• Let that annoying pushy executive car out into the traffic with a smile and a gesture of ‘you’re welcome’. Choose to bless rather than curse them in their stress and drive to hurry wherever they’re going.
  • Thank your child’s teacher for the job they’re doing with your kid – even if you don’t totally agree with everything they do – they’re doing the best they can.
  • See a police person out and about? Give them a thumbs up, or a smile, or a word of thanks.  Be a role model to those around you – show that we respect and are grateful to the defenders of our society and the upholders of the law. 
  • Greet older people out and about – they might look at you askance at first, but persevere – being the ‘salt and light’ in a bland and dark society takes courage and heart! Before long they’ll recognise you and greet you first, and how great does that feel?!

Imagine it starting with you, and with me. Then imagine an army of ordinary people rising up to stamp the ground, and shake the earth just where they stand. Tapping into the organisations already working in these areas*, finding more and more synergies and connections. Wouldn’t the tremors of positive social change start to spread far and wide? You might be just one lantern in the darkness – but what if we were one of thousands or even millions chasing away the shadows and the darkness that pervades our society?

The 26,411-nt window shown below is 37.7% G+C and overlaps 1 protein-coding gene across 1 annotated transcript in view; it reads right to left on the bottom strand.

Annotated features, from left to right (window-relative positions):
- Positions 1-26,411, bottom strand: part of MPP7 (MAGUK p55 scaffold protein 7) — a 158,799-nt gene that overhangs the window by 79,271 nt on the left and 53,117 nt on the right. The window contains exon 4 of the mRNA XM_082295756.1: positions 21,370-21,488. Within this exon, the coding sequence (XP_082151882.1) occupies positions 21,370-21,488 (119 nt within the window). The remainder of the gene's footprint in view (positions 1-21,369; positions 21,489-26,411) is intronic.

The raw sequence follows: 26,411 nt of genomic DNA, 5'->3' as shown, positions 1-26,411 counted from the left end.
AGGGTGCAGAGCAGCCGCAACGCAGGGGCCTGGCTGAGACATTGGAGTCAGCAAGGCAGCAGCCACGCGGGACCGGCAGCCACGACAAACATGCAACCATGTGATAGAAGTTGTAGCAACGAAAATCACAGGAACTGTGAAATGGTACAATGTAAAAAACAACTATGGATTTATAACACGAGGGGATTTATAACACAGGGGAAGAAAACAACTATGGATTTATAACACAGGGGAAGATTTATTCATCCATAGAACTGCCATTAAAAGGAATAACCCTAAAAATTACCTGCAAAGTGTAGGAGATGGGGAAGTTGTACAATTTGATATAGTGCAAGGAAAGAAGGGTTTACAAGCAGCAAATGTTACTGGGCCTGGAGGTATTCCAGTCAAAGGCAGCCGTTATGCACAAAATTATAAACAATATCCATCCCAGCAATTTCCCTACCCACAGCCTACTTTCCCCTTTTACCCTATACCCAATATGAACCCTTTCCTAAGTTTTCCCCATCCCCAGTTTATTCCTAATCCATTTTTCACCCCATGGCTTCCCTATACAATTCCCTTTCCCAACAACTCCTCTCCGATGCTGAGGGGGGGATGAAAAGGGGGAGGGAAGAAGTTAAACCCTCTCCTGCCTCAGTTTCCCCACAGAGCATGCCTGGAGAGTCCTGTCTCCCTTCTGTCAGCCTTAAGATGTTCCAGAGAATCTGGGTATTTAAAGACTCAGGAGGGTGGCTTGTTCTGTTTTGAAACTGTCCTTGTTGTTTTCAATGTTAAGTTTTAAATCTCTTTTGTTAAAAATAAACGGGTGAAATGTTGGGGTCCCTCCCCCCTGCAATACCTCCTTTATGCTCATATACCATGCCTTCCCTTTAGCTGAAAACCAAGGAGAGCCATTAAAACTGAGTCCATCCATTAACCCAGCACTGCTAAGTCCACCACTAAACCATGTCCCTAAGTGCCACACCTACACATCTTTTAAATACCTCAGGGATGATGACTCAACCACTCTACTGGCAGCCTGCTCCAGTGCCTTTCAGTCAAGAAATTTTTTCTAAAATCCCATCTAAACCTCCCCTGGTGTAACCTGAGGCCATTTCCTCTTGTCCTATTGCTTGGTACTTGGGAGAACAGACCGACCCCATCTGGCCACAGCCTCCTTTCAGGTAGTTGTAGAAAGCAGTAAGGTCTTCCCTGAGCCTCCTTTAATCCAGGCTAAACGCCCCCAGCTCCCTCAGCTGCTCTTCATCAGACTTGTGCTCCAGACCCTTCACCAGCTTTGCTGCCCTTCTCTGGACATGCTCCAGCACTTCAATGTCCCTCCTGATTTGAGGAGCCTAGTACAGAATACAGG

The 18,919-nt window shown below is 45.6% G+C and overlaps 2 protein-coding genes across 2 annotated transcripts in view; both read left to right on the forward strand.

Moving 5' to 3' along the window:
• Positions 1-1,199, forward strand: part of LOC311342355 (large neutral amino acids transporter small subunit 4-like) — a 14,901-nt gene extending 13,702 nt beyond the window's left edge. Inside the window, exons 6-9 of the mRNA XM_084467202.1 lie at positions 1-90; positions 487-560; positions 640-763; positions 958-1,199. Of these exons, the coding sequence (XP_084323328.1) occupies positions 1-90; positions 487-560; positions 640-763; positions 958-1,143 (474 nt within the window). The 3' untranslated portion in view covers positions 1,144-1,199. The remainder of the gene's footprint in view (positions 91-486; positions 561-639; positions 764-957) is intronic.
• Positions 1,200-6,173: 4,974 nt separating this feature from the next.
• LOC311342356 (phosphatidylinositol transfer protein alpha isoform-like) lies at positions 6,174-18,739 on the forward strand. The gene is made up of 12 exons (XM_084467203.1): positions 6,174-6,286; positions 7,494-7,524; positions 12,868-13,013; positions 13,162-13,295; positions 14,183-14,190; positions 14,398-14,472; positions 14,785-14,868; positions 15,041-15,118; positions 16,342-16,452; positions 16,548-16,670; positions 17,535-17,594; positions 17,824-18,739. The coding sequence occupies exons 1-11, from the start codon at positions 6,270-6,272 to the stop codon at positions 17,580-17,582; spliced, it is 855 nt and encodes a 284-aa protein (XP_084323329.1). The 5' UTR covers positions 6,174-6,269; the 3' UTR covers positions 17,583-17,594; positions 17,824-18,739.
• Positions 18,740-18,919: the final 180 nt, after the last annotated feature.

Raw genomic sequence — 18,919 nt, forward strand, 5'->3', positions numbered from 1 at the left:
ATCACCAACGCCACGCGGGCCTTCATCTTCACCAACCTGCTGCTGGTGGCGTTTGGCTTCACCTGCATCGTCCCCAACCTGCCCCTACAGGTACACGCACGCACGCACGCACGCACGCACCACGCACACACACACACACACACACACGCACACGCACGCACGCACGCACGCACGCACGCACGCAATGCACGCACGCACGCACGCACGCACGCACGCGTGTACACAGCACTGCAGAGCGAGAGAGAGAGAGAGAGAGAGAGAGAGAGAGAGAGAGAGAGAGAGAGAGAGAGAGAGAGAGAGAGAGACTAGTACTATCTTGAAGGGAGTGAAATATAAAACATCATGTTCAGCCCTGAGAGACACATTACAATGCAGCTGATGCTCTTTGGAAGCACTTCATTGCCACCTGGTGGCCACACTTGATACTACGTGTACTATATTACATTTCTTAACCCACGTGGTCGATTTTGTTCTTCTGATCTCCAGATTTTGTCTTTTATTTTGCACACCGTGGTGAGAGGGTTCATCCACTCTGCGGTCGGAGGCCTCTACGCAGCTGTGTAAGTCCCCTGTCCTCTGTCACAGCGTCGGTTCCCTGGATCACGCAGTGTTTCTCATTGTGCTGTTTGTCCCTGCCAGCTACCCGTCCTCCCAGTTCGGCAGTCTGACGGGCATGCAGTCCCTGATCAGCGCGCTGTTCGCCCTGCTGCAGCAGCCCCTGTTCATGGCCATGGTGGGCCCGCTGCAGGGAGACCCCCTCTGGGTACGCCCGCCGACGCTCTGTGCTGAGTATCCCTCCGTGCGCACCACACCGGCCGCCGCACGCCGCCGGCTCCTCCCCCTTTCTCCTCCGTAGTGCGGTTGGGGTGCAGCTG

It’s the accumulated power of the little things. 

If a group of neighbours rallied round to look out for that potential ‘elderly faller’ and pick them up when they fall down. That’s one person quickly helped, an ambulance call saved, and a person having a stroke or heart attack more quickly attended to. 

What if more of us had first aid qualifications? I’ve had to give CPR before – it’s brutal, but it can be life saving. You can make a difference there and then – and if an ambulance is called out, then you know you’ve got that patient into the best possible position for a good outcome with the paramedics.

What if you took the time to find out who amongst the parents at the school gate had asthma, epilepsy or diabetes? What if you took the time to ask and find out what life saving care they could need? A diabetic going into a hypo could be saved by a sugary sweet or drink – life saving help right there and then with the right knowledge. 

I love Jesus with all my heart and I try to love him with every aspect of my life – hands to help, feet to go, voice to speak out on behalf of those who can’t, heart to love, eyes to see those in need, finances to bless, time to give and to serve. It strikes me that my first aid qualification is years out of date now – I still remember most of what I learned but it wouldn’t take much time, effort or money to renew it. To make myself available to those in my immediate surroundings.